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Christmas is just around the corner, and while people around me seem pretty excited and in the Christmas spirit, it hasn’t quite hit me yet.
This time of the year is tough for me. My mom’s birthday is Dec. 19, and this was her favorite time of year. I remember decorating the house with her, driving around town to look at the Christmas lights and the care she took in her plans to entertain. I miss her most at Christmas.
I also remember waking up Christmas morning to open presents. The presents stayed under our tree, but on Christmas, we’d pile all the presents in the car and take them over to my grandparents’ house so our family could open them together. We’d make a mountain of wrapping paper and gift boxes. There were a fair share of prank gifts. In fact, one of my favorite Christmas pictures is of my Aunt Jean opening a beautifully wrapped box only to find a single cigarette.
My cousins and I would play with our new toys and enjoy each other until it was time to eat. Sometimes, I would sneak into the kitchen while my grandma prepared a Christmas feast (though, truth be told, she cooked big meals like that every Sunday) and offer to help so I could lick the cake batter-coated spoon. We would eat dinner together, and I would get dressed and go to Goldsboro to have a similar experience with my Mimi and Dad’s side of the family.
In years like this, when I know I’m not going to be able to purchase the big-ticket items on my son’s wishlist (a 17-year-old’s list is short but incredibly expensive), I hope that he will one day be able to look back on his past Christmases and have more memories of the time spent with family than the presents he received.
Although I remember making pretty elaborate Christmas lists each year, I can’t recall too many of the actual presents.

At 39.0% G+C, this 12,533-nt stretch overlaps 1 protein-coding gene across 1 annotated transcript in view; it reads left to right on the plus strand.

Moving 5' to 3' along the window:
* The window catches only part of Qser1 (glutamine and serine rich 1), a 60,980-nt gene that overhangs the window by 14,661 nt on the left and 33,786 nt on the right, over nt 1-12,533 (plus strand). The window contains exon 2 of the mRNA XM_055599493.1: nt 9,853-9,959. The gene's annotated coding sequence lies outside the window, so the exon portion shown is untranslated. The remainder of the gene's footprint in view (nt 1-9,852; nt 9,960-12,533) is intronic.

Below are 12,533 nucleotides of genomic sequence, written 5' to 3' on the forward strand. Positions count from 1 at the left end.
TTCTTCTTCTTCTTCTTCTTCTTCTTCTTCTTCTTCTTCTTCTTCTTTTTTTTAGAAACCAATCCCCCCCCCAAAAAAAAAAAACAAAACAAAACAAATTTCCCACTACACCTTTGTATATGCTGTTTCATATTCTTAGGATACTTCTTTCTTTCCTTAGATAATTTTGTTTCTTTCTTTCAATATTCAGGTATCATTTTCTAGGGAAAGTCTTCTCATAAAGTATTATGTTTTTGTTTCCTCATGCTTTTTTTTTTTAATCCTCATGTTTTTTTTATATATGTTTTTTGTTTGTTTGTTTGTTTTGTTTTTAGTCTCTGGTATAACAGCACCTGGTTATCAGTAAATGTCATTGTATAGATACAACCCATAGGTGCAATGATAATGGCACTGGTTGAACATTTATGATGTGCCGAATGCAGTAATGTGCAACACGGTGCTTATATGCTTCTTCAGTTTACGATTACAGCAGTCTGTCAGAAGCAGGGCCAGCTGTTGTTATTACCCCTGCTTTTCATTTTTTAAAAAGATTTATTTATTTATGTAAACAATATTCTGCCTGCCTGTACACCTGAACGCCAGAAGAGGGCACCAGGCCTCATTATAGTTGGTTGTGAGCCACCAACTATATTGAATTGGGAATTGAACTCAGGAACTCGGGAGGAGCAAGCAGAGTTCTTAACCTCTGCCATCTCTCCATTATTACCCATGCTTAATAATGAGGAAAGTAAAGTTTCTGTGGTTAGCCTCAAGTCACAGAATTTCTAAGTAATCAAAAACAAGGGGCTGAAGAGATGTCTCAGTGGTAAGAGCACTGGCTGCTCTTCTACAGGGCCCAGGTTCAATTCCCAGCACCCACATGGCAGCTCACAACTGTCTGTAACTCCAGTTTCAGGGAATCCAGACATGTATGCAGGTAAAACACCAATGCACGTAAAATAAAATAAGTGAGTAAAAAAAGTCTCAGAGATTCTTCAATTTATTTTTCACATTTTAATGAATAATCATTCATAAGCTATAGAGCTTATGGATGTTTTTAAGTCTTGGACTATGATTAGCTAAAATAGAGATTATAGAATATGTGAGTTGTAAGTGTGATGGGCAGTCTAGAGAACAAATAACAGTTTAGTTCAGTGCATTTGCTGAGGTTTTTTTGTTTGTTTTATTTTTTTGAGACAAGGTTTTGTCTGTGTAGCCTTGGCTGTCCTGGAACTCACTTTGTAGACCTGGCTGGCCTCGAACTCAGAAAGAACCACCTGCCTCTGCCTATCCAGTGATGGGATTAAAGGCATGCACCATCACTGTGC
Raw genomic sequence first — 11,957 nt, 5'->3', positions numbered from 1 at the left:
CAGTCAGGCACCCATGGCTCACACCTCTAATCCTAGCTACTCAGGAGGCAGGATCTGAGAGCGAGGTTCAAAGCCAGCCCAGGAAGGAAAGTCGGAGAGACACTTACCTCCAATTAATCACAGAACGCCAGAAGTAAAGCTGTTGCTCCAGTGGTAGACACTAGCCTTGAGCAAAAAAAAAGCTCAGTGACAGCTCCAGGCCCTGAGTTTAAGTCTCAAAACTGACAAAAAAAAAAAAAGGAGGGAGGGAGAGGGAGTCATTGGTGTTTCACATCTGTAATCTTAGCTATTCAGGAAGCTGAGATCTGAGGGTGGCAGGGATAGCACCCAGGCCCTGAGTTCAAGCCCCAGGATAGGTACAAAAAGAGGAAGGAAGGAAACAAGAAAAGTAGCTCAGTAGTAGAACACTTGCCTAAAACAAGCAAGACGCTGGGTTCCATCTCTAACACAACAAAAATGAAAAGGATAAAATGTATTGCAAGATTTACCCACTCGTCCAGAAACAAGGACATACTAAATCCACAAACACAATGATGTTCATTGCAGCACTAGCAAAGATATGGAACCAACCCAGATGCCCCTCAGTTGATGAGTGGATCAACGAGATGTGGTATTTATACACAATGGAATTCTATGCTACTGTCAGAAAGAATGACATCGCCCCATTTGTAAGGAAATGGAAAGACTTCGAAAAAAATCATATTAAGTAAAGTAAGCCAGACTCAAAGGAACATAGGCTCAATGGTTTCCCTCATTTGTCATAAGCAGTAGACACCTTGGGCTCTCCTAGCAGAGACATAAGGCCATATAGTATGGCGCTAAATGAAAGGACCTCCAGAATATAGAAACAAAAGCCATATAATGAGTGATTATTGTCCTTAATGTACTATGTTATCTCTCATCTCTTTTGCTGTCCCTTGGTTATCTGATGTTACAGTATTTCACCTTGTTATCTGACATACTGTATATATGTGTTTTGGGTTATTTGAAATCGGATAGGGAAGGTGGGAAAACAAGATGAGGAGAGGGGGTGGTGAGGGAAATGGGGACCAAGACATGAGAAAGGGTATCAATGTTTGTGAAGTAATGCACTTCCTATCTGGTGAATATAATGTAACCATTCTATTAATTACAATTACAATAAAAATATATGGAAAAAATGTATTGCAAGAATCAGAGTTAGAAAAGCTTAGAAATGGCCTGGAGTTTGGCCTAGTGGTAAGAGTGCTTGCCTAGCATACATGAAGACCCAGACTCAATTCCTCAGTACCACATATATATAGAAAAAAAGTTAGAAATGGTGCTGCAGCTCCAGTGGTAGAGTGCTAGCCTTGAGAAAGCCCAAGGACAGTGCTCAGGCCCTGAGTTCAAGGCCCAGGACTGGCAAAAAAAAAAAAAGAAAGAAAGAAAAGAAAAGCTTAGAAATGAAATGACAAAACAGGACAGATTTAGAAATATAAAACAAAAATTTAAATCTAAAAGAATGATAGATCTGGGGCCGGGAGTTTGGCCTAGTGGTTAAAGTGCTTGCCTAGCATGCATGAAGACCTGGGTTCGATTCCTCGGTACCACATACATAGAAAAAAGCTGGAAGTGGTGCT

As much as it may have mattered in the moment, over the span of a lifetime, it is all just stuff.
To all the moms and dads who want but are financially unable to give your kids the world, but manage to keep the lights on, a roof over your kids’ heads and clothes on their backs, you are doing an amazing job. If you are giving your kids beautiful memories at Christmas, that is enough. Don’t compare yourself to anyone else.
I’m sure the Nintendo I had to have (and quickly grew tired of) is now residing in a landfill, but I have passed down the traditions my mom had with me to my own family.
Even though it makes me sad sometimes, I am forever grateful to my mom for filling my life with love and memories. I’m thankful that she taught me the true meaning of Christmas and encouraged me to have a relationship with Christ that sustains me through hard moments.
I’m thankful to have another holiday to spend with my family and another chance to pull out those traditions and create new memories.
Those traditions and memories are the everlasting gifts of Christmas.
LaMonique Hamilton Barnes is a reporter and copy editor for The Wilson Times. She blogs about arts and culture at iamlamonique.com.